Textured vegetable protein – or textured soy protein – is produced from defatted, pressure-cooked, and dried soy flour. Soybeans retain their protein, fiber, and many nutrients, but are defatted to remove around 65% of their fat. The TVP is then processed into various types (chopped, granulated, small grains, chunks, etc.) and dried to allow for storage (between 12 and 18 months).


As well as being an excellent source of protein, it’s also very economical and versatile in the kitchen. TVP is a perfect substitute for minced meat in your favorite recipes, and makes it easy to go plant-based!

How to cook it?

TVP is versatile and can be used in many dishes where minced meat is traditionally found. These include tacos, chili, macaroni, and Asian stir-fries. Make sure you choose a dish with a texture similar to that of minced meat.

●     To rehydrate TVP, simply mix one part TVP in one part hot water or vegetable stock for 10 minutes. For example, for one cup of TVP, add one cup of liquid. Once rehydrated, it will have doubled in volume and you can substitute the meat with the same amount of TVP.

●     In a liquid preparation, such as a sauce or soup, the TVP does not need to be rehydrated in advance; a portion of liquid should, however, be added to prevent it from changing the consistency of the recipe.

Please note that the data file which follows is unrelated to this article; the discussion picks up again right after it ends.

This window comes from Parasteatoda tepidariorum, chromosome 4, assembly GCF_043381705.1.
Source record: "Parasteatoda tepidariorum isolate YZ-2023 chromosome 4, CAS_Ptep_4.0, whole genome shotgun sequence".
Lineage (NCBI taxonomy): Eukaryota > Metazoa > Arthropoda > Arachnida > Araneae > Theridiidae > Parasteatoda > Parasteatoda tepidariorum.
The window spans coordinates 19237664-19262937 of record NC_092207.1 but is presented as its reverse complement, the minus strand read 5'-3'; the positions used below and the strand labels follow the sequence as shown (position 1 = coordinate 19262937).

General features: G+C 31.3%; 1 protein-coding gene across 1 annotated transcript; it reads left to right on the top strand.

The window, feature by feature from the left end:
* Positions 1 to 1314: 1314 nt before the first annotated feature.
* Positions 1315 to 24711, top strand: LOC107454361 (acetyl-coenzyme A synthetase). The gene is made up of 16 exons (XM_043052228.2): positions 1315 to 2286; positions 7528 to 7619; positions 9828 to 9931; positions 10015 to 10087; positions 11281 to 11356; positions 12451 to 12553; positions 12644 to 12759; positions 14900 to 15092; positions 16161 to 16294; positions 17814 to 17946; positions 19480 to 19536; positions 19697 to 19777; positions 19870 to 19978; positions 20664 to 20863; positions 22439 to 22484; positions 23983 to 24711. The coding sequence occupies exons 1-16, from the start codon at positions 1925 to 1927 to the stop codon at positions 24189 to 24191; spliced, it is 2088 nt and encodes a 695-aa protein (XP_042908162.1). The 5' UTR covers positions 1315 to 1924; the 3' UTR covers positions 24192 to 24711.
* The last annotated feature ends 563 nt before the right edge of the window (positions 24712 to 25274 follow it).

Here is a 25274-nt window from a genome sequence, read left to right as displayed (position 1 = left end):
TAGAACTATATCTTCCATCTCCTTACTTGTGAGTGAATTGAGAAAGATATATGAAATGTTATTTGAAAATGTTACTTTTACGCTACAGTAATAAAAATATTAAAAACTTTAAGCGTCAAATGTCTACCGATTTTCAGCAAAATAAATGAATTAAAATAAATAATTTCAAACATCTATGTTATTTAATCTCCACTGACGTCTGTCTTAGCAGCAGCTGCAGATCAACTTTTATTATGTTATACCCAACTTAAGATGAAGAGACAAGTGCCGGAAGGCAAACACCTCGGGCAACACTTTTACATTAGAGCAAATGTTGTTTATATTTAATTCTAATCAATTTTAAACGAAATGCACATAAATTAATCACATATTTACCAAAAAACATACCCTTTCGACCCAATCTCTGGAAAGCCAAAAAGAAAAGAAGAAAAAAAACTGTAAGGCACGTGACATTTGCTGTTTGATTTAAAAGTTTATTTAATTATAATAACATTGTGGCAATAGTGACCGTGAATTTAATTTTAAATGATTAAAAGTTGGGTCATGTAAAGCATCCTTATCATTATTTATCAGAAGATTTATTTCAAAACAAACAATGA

●     TVP can also be eaten dry, in salads or yogurt, to add a touch of crunch!

What are the nutritional benefits of TVP?

The nutritional benefits of TVP are impressive. As a soybean-based food, it is an excellent source of complete protein. For ½ cup (45 g) of small-grain TVP before rehydration, you get 20 g of protein, 7 g of fiber, and 0.5 g of fat. In contrast, the same amount of cooked lean ground beef contains 16 g of protein, 10 g of fat, and no fiber.

TVP prepared by a local family!

Textured vegetable protein has become widely popular in recent years, and is particularly nutritious. It's an excellent way to reduce your meat consumption. And it's even better when it's prepared right here at home!

Why Les Brutes?

We love zero waste!

To make soybean oil, we take the soybeans and extract the oil, make flour, add the flour to water using an extrusion process, and then bake it in an oven to obtain our TVP. The transformation of these residues is relatively simple and efficient, making it possible to add value to raw materials that would otherwise have been wasted. The environmental impact of TVP is also much lower than that of meat. Meat requires an enormous amount of resources and produces large quantities of greenhouse gases.